I attended a retirement party years ago at Kristal’s on Route 50 in Burnt Hills. It changed hands and became the Millstone Speakeasy. But in 2012, it morphed again, this time into The Pig 'N Whistle At The Grove. We were curious about the sign for the Pig 'N Whistle as we drove past it recently and decided it was time to stop. Hidden from the road, the restaurant is situated on 4 ½ acres, flanked on three sides by woods with the Alplaus Creek running by the property.
Other than a sign and a ramp in front, there was little to distinguish Good Eats on Prospect Street in Ballston Spa. Dwarfed by a large, old brick factory across the street, Good Eats resembled a modest city home adjacent to a parking lot and a gas station. Except for the odor of exotic food wafting out the front door. We were greeted with a smile by Ranan Akari, who with her husband, Matt Akari, owns the restaurant.
Diners are as distinctly American as bistros and cafes are French and pubs are British and Irish. They are a haven for the weary traveler, for someone in need of comfort food and friendly people, for families on limited funds, for someone who doesn’t just doesn’t feel like cooking. Service is almost always caring, and food variety and quality are usually predictably good. Dependable is the word I’m looking for. Walk into a warm diner and you are home.
Muck Rack makes it simple to find people, tweets, or articles that mention any name, keyword, company, hashtag etc. We've compiled this guide to help you make the most of your search.
Selecting a term
Start searching tweets, articles from media outlets, articles mentioned in tweets, journalists'
names, titles and bios with some suggested searches:
Companies or Topics (e.g. iPhone, Microsoft)
Phrases (e.g. "cloud computing") — use quotes to keep the terms together
Twitter handles (e.g. @username) — returns those who have mentioned or replied to
Names (e.g. "David Pogue")
Hashtags (e.g. #sxsw, #london2012)
Bio details (e.g. vegan, Olympics, father)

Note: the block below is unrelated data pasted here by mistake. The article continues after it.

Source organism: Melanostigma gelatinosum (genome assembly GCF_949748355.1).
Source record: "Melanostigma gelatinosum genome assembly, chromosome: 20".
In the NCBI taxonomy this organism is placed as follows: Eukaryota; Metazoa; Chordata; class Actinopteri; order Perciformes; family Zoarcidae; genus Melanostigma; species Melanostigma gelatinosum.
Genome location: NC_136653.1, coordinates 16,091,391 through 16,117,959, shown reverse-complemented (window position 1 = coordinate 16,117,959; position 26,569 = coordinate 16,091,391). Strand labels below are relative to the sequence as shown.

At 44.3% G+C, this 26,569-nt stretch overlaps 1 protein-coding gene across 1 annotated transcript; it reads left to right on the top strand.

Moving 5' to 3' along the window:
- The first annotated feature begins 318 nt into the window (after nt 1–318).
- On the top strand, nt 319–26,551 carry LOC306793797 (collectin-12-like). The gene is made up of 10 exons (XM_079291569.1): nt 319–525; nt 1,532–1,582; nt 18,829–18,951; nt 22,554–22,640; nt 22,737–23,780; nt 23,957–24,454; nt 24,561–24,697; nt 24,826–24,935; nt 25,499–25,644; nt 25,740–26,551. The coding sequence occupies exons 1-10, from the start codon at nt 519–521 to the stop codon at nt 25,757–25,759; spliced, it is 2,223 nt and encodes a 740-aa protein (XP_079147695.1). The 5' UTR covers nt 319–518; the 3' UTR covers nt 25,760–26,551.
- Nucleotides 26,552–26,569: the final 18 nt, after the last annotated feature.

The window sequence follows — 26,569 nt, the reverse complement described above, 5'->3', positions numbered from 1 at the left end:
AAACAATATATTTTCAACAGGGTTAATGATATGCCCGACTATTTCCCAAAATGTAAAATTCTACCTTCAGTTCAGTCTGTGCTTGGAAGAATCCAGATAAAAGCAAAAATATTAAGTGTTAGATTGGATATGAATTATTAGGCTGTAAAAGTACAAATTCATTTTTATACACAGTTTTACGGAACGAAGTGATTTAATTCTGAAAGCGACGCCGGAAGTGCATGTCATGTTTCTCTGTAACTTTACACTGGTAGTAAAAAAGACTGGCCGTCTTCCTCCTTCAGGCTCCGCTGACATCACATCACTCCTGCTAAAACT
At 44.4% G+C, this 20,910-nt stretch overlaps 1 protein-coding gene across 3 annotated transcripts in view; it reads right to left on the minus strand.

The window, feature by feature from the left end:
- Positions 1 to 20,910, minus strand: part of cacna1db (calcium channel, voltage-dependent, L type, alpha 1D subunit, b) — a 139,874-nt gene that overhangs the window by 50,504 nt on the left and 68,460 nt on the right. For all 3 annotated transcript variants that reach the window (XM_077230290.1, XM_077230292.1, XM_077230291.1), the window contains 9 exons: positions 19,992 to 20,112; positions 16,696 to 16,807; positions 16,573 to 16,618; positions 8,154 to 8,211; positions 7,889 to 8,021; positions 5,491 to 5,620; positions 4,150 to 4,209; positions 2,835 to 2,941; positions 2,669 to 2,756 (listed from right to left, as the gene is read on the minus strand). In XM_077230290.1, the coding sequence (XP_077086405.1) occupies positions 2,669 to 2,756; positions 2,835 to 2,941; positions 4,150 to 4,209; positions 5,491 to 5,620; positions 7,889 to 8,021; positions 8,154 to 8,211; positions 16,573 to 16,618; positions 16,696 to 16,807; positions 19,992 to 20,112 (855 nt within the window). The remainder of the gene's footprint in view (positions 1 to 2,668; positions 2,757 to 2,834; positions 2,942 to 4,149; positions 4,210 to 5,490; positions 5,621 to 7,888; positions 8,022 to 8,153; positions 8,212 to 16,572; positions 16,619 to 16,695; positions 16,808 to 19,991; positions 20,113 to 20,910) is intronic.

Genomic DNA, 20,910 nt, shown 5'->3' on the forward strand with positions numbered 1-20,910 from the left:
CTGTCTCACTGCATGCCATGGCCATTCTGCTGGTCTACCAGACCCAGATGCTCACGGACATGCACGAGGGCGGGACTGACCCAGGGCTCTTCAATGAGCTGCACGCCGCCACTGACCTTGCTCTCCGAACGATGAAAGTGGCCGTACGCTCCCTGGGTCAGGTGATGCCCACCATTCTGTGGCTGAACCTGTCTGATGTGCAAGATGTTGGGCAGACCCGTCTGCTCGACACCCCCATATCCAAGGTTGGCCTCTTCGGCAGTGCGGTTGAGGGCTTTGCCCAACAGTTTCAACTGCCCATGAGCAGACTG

Muck Rack's Advanced Search allows for many boolean operators.
Find results that mention multiple specified terms, use AND or
+. For example, ensure each result contains both Elon Musk and Mark Zuckerberg by
searching Musk AND Zuckerberg or Musk + Zuckerberg.
Use the operators OR or , to broaden your search when you'd like either of
multiple terms to appear in results. (This is the default behavior of our search when no operators
are used). For example, results will contain either cake or cookie by searching cake OR cookie or cake,cookie
Use NOT or - to subtract results from your search. For
example, searching Disney will yield results about the Walt Disney Company as well as Walt Disney
World Resort. To exclude mentions of Disney World, search for Disney -World or Disney
When using one of these operators with a phrase, enclose it in quotation marks. For example, you can
find results about smartphones excluding Apple's iPhone 4S by searching smartphone -"iPhone
Exact case matching or punctuation
If you're searching for a brand name or keyword that relies on specific punctuation marks or capitalization, you can
find results that match your exact query by adding matchcase: before the keyword you're searching for, like matchcase:E*TRADE .
Use parentheses to separate multiple
boolean phrases. For example, to find journalists talking about having fun in Disney World or
Disneyland, search for ("disney world" OR disneyland) AND fun.
An asterisk can be used to search for any variation of a root word truncated by the asterisk. For example, searching for admin* will return results for administrator, administration, administer, administered, etc.
A near operator is an AND operator where you can control the distance between the words. You can vary the distance the near operation uses by adding a forward slash and number (between 0-99) such as strawberries NEAR/10 "whipped cream", which means the strawberries must exist within 10 words of "whipped cream".